Because it’s easy to pretend we have it all together, isn’t it? But that’s not who I am. I stopped pretending awhile ago. At least I hope I did. But if you’ve read my writing, you probably already figured that out. I am all about real. I have to be. Because to be anything else is to deny who I am and what I’m feeling. And that is never okay.

So that’s why I’m being real here, with you, because it’s stupid to be anything else. I believe in writing from a place of freedom, telling the most honest story God places on my heart, in the rawest way possible. I must also live out my life in that freedom.

I long for community. For friends. For those heart-sisters I can share secrets with. Yet my insecure self always holds me back. The old mean and nasty voices tell me I’m not good enough, not deserving enough, not . . . whatever. You know?

Where is your identity?

That’s what I think God’s been asking me this weekend.

I think for me right now, it would be so easy to stay on the mountaintop. To put on that badge of ‘published author’ and be all that and a bag of chips.

Oh, God help me if I do.

I never ever, ever want to feel better than anyone else, to be seen as better. That sucks. I hate that feeling, truly. Just because I’m published doesn’t make me any different than when I wasn’t. Sure, it’s a great accomplishment, one I’ve worked for, and I am so, so grateful for the opportunity to share my words in a broader market  . . . but it can’t change who I am. I think I’m seeing that this morning. No matter how many books I have published, whether they do well or not, deep down I still feel like that young, dorky girl who doesn’t belong, who wants to shrink in a corner and just go invisible. And I don’t think that’s what God wants for me either.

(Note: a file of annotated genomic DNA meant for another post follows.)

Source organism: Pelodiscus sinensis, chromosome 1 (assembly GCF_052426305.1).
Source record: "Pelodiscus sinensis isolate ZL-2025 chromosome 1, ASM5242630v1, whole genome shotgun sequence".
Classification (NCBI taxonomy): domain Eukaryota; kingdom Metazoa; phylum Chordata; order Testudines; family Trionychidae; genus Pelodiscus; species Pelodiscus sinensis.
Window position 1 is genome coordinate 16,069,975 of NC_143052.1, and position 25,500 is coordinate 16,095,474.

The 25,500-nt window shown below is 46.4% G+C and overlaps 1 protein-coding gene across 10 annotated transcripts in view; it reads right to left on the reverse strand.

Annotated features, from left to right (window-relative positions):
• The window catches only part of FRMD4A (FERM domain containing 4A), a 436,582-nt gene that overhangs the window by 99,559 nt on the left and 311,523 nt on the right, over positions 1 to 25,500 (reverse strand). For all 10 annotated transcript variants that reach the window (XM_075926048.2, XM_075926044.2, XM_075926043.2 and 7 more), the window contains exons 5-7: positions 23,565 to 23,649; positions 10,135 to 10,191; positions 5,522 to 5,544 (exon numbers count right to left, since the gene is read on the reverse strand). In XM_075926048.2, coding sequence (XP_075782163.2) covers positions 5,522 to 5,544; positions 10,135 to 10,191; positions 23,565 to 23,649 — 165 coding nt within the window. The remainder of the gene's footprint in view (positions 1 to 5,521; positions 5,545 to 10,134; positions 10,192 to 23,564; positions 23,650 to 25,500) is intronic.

We are all sons and daughters of a Father who loves us beyond our earthly imaginings. We’re all on equal ground in his eyes. We all belong.

If there is any good in me, it comes from Him. Any talent, all from Him. Insecurity, fear, feelings of insignificance? Not from Him.

So when I’m in a room of over 500 people? Sure, I freak out a little. But I do belong. I belong because we all do. We’re all connected. All on equal ground. I may not have the confidence that some of my peers do. I am not in that place right now where I could get up and speak with boldness to an entire room full of people. I may never be. But that doesn’t mean I’m not just as important in the eyes of God. That doesn’t mean I can’t trust Him to take my gifts and use them for His glory. I absolutely must.

That is my identity.

In Christ. 

That’s really all there is to it. So simple, yet often so hard to live out. But I’m trying. It’s all we can do, isn’t it? Try.

So that’s my bit of honesty today. I pray that if you’re feeling a bit overwhelmed, like I am, perhaps this may help a bit. Sometimes it’s good to know we’re not alone in this.

Right?

 

May these words of my mouth and this meditation of my heart be pleasing in your sight, LORD, my Rock and my Redeemer. Psalm 19:14